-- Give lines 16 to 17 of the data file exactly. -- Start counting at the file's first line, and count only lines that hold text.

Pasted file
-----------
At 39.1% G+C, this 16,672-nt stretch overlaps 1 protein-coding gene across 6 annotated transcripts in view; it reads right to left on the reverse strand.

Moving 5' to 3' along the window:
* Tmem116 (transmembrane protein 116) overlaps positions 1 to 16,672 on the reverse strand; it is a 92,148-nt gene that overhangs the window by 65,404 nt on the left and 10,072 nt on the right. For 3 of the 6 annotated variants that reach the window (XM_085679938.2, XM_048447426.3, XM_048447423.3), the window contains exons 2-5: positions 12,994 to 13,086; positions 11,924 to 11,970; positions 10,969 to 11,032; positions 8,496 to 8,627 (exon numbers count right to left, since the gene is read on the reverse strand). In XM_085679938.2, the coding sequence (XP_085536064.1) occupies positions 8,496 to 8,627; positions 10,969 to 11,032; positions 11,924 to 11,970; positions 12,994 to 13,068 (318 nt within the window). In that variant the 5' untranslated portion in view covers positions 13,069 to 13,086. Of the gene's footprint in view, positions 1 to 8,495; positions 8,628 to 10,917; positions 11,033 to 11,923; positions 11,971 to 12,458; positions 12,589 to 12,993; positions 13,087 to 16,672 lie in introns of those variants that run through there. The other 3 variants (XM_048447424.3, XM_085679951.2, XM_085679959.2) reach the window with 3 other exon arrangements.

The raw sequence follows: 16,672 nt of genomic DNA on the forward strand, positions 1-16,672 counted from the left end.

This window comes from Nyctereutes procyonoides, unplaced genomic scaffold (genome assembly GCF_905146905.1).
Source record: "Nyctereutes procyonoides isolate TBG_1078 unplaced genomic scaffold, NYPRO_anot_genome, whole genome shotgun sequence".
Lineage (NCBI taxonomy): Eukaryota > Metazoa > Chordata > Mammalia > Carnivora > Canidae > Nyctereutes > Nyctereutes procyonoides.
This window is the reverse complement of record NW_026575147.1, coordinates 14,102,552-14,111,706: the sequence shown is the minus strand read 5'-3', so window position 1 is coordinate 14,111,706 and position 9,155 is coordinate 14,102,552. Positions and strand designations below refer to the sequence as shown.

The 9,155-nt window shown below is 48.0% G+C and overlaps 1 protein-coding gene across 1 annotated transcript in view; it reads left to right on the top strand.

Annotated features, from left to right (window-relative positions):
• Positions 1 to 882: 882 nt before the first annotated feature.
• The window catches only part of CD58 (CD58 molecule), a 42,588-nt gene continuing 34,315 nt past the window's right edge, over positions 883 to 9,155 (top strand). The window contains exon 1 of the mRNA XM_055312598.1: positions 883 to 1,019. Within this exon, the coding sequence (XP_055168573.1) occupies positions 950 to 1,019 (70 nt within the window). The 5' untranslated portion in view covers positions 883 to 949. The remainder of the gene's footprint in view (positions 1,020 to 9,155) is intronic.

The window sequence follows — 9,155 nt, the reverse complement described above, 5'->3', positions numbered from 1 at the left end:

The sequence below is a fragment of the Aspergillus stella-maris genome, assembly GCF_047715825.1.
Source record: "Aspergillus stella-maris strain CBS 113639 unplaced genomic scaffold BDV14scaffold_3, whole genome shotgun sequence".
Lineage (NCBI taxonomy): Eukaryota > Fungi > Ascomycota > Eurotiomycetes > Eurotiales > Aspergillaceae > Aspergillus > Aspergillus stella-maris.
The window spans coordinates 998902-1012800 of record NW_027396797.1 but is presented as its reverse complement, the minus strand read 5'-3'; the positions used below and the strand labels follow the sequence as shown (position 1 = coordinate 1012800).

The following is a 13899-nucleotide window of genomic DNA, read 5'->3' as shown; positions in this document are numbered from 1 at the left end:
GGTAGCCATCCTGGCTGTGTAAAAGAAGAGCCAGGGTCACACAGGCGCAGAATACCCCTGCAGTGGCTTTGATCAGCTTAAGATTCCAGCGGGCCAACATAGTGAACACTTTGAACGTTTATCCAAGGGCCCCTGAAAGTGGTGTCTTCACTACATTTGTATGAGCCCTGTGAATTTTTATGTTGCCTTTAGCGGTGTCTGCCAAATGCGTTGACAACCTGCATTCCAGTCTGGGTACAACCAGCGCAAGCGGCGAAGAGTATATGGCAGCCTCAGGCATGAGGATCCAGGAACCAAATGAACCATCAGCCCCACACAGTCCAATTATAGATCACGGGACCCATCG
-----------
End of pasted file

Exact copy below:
Lineage (NCBI taxonomy): Eukaryota > Fungi > Ascomycota > Eurotiomycetes > Eurotiales > Aspergillaceae > Aspergillus > Aspergillus stella-maris.
The window spans coordinates 998902-1012800 of record NW_027396797.1 but is presented as its reverse complement, the minus strand read 5'-3'; the positions used below and the strand labels follow the sequence as shown (position 1 = coordinate 1012800).